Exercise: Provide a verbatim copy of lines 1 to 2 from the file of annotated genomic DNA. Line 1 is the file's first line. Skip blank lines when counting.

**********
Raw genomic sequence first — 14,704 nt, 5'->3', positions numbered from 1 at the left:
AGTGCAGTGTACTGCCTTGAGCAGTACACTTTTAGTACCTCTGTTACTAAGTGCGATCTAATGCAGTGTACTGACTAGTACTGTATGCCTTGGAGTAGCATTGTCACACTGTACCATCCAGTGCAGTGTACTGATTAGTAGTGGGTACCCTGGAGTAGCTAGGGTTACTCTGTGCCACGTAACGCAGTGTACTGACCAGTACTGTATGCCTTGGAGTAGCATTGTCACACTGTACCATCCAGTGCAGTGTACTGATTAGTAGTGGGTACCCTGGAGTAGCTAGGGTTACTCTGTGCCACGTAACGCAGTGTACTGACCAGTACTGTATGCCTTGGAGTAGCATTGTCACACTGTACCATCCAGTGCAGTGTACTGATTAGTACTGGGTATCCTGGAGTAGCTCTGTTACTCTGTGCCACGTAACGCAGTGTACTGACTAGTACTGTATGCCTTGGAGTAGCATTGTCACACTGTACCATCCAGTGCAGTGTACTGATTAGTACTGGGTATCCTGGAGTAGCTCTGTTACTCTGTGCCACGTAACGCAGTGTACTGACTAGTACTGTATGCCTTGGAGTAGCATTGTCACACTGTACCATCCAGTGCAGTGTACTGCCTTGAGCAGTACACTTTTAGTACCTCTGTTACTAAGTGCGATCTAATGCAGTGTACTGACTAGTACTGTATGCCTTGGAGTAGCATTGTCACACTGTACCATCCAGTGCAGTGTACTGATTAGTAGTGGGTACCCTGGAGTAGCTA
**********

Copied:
Raw genomic sequence first — 14,704 nt, 5'->3', positions numbered from 1 at the left:
AGTGCAGTGTACTGCCTTGAGCAGTACACTTTTAGTACCTCTGTTACTAAGTGCGATCTAATGCAGTGTACTGACTAGTACTGTATGCCTTGGAGTAGCATTGTCACACTGTACCATCCAGTGCAGTGTACTGATTAGTAGTGGGTACCCTGGAGTAGCTAGGGTTACTCTGTGCCACGTAACGCAGTGTACTGACCAGTACTGTATGCCTTGGAGTAGCATTGTCACACTGTACCATCCAGTGCAGTGTACTGATTAGTAGTGGGTACCCTGGAGTAGCTAGGGTTACTCTGTGCCACGTAACGCAGTGTACTGACCAGTACTGTATGCCTTGGAGTAGCATTGTCACACTGTACCATCCAGTGCAGTGTACTGATTAGTACTGGGTATCCTGGAGTAGCTCTGTTACTCTGTGCCACGTAACGCAGTGTACTGACTAGTACTGTATGCCTTGGAGTAGCATTGTCACACTGTACCATCCAGTGCAGTGTACTGATTAGTACTGGGTATCCTGGAGTAGCTCTGTTACTCTGTGCCACGTAACGCAGTGTACTGACTAGTACTGTATGCCTTGGAGTAGCATTGTCACACTGTACCATCCAGTGCAGTGTACTGCCTTGAGCAGTACACTTTTAGTACCTCTGTTACTAAGTGCGATCTAATGCAGTGTACTGACTAGTACTGTATGCCTTGGAGTAGCATTGTCACACTGTACCATCCAGTGCAGTGTACTGATTAGTAGTGGGTACCCTGGAGTAGCTA